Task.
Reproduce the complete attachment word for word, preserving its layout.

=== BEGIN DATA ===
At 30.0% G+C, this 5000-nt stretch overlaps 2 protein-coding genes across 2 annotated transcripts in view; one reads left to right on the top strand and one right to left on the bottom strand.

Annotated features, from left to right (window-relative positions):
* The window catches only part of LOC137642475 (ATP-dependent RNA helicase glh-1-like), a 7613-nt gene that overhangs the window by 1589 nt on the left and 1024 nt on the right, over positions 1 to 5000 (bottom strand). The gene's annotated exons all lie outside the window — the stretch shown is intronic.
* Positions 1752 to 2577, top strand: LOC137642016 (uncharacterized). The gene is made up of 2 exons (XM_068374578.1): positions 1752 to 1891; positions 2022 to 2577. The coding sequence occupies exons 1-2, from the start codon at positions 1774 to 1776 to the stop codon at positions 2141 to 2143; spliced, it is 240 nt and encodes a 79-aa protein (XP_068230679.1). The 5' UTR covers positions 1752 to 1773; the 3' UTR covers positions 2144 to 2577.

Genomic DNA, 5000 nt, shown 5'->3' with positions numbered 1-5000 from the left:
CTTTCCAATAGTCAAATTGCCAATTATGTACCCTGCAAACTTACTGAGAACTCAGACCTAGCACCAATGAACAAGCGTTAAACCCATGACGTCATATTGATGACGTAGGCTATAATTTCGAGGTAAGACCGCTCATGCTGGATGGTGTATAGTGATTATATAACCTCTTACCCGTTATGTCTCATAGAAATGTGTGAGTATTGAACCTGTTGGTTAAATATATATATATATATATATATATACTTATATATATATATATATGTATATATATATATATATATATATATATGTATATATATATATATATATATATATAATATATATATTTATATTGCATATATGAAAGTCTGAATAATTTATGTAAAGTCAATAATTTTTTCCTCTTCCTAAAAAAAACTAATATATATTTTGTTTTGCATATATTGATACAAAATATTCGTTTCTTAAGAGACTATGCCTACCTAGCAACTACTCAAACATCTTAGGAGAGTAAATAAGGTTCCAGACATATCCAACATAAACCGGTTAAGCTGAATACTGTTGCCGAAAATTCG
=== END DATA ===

At 30.0% G+C, this 5000-nt stretch overlaps 2 protein-coding genes across 2 annotated transcripts in view; one reads left to right on the top strand and one right to left on the bottom strand.

Annotated features, from left to right (window-relative positions):
* The window catches only part of LOC137642475 (ATP-dependent RNA helicase glh-1-like), a 7613-nt gene that overhangs the window by 1589 nt on the left and 1024 nt on the right, over positions 1 to 5000 (bottom strand). The gene's annotated exons all lie outside the window — the stretch shown is intronic.
* Positions 1752 to 2577, top strand: LOC137642016 (uncharacterized). The gene is made up of 2 exons (XM_068374578.1): positions 1752 to 1891; positions 2022 to 2577. The coding sequence occupies exons 1-2, from the start codon at positions 1774 to 1776 to the stop codon at positions 2141 to 2143; spliced, it is 240 nt and encodes a 79-aa protein (XP_068230679.1). The 5' UTR covers positions 1752 to 1773; the 3' UTR covers positions 2144 to 2577.

Genomic DNA, 5000 nt, shown 5'->3' with positions numbered 1-5000 from the left:
CTTTCCAATAGTCAAATTGCCAATTATGTACCCTGCAAACTTACTGAGAACTCAGACCTAGCACCAATGAACAAGCGTTAAACCCATGACGTCATATTGATGACGTAGGCTATAATTTCGAGGTAAGACCGCTCATGCTGGATGGTGTATAGTGATTATATAACCTCTTACCCGTTATGTCTCATAGAAATGTGTGAGTATTGAACCTGTTGGTTAAATATATATATATATATATATATATACTTATATATATATATATATGTATATATATATATATATATATATATATGTATATATATATATATATATATATATAATATATATATTTATATTGCATATATGAAAGTCTGAATAATTTATGTAAAGTCAATAATTTTTTCCTCTTCCTAAAAAAAACTAATATATATTTTGTTTTGCATATATTGATACAAAATATTCGTTTCTTAAGAGACTATGCCTACCTAGCAACTACTCAAACATCTTAGGAGAGTAAATAAGGTTCCAGACATATCCAACATAAACCGGTTAAGCTGAATACTGTTGCCGAAAATTCG